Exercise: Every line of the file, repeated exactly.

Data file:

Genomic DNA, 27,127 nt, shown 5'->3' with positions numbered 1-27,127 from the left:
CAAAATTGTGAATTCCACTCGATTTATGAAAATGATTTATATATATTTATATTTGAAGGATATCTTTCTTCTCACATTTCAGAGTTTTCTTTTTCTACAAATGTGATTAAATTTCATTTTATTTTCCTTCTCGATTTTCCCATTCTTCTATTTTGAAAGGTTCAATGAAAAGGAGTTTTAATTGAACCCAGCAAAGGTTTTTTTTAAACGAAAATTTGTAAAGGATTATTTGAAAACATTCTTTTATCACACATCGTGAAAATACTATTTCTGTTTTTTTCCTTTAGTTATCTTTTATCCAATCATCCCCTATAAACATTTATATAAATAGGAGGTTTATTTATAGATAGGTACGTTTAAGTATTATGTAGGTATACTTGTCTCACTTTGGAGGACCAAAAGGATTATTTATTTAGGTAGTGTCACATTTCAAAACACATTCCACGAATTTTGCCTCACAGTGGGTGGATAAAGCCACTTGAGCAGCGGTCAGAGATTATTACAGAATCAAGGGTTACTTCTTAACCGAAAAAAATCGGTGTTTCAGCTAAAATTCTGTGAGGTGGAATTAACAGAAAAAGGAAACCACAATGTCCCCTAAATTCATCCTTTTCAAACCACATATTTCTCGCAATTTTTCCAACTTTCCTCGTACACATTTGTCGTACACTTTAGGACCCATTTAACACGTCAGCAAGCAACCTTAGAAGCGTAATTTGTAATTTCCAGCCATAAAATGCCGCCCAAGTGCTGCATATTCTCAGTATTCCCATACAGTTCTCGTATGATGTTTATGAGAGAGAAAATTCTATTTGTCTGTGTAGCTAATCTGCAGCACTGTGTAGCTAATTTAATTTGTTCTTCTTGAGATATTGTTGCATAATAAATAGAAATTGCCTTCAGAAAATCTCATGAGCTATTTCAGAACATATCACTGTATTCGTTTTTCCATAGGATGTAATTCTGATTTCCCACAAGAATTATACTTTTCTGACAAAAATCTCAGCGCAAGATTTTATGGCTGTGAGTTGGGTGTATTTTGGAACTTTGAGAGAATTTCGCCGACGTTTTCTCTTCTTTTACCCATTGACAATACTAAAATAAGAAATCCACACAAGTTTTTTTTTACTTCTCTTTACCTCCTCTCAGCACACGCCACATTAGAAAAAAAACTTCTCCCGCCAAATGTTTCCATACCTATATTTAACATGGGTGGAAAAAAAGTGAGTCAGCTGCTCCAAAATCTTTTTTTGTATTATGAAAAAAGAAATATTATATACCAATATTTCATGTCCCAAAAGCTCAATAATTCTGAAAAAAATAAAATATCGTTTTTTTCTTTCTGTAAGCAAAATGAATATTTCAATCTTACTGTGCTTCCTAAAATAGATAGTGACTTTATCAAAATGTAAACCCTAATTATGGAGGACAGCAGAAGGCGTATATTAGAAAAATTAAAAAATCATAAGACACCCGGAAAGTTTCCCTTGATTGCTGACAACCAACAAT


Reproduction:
Genomic DNA, 27,127 nt, shown 5'->3' with positions numbered 1-27,127 from the left:
CAAAATTGTGAATTCCACTCGATTTATGAAAATGATTTATATATATTTATATTTGAAGGATATCTTTCTTCTCACATTTCAGAGTTTTCTTTTTCTACAAATGTGATTAAATTTCATTTTATTTTCCTTCTCGATTTTCCCATTCTTCTATTTTGAAAGGTTCAATGAAAAGGAGTTTTAATTGAACCCAGCAAAGGTTTTTTTTAAACGAAAATTTGTAAAGGATTATTTGAAAACATTCTTTTATCACACATCGTGAAAATACTATTTCTGTTTTTTTCCTTTAGTTATCTTTTATCCAATCATCCCCTATAAACATTTATATAAATAGGAGGTTTATTTATAGATAGGTACGTTTAAGTATTATGTAGGTATACTTGTCTCACTTTGGAGGACCAAAAGGATTATTTATTTAGGTAGTGTCACATTTCAAAACACATTCCACGAATTTTGCCTCACAGTGGGTGGATAAAGCCACTTGAGCAGCGGTCAGAGATTATTACAGAATCAAGGGTTACTTCTTAACCGAAAAAAATCGGTGTTTCAGCTAAAATTCTGTGAGGTGGAATTAACAGAAAAAGGAAACCACAATGTCCCCTAAATTCATCCTTTTCAAACCACATATTTCTCGCAATTTTTCCAACTTTCCTCGTACACATTTGTCGTACACTTTAGGACCCATTTAACACGTCAGCAAGCAACCTTAGAAGCGTAATTTGTAATTTCCAGCCATAAAATGCCGCCCAAGTGCTGCATATTCTCAGTATTCCCATACAGTTCTCGTATGATGTTTATGAGAGAGAAAATTCTATTTGTCTGTGTAGCTAATCTGCAGCACTGTGTAGCTAATTTAATTTGTTCTTCTTGAGATATTGTTGCATAATAAATAGAAATTGCCTTCAGAAAATCTCATGAGCTATTTCAGAACATATCACTGTATTCGTTTTTCCATAGGATGTAATTCTGATTTCCCACAAGAATTATACTTTTCTGACAAAAATCTCAGCGCAAGATTTTATGGCTGTGAGTTGGGTGTATTTTGGAACTTTGAGAGAATTTCGCCGACGTTTTCTCTTCTTTTACCCATTGACAATACTAAAATAAGAAATCCACACAAGTTTTTTTTTACTTCTCTTTACCTCCTCTCAGCACACGCCACATTAGAAAAAAAACTTCTCCCGCCAAATGTTTCCATACCTATATTTAACATGGGTGGAAAAAAAGTGAGTCAGCTGCTCCAAAATCTTTTTTTGTATTATGAAAAAAGAAATATTATATACCAATATTTCATGTCCCAAAAGCTCAATAATTCTGAAAAAAATAAAATATCGTTTTTTTCTTTCTGTAAGCAAAATGAATATTTCAATCTTACTGTGCTTCCTAAAATAGATAGTGACTTTATCAAAATGTAAACCCTAATTATGGAGGACAGCAGAAGGCGTATATTAGAAAAATTAAAAAATCATAAGACACCCGGAAAGTTTCCCTTGATTGCTGACAACCAACAAT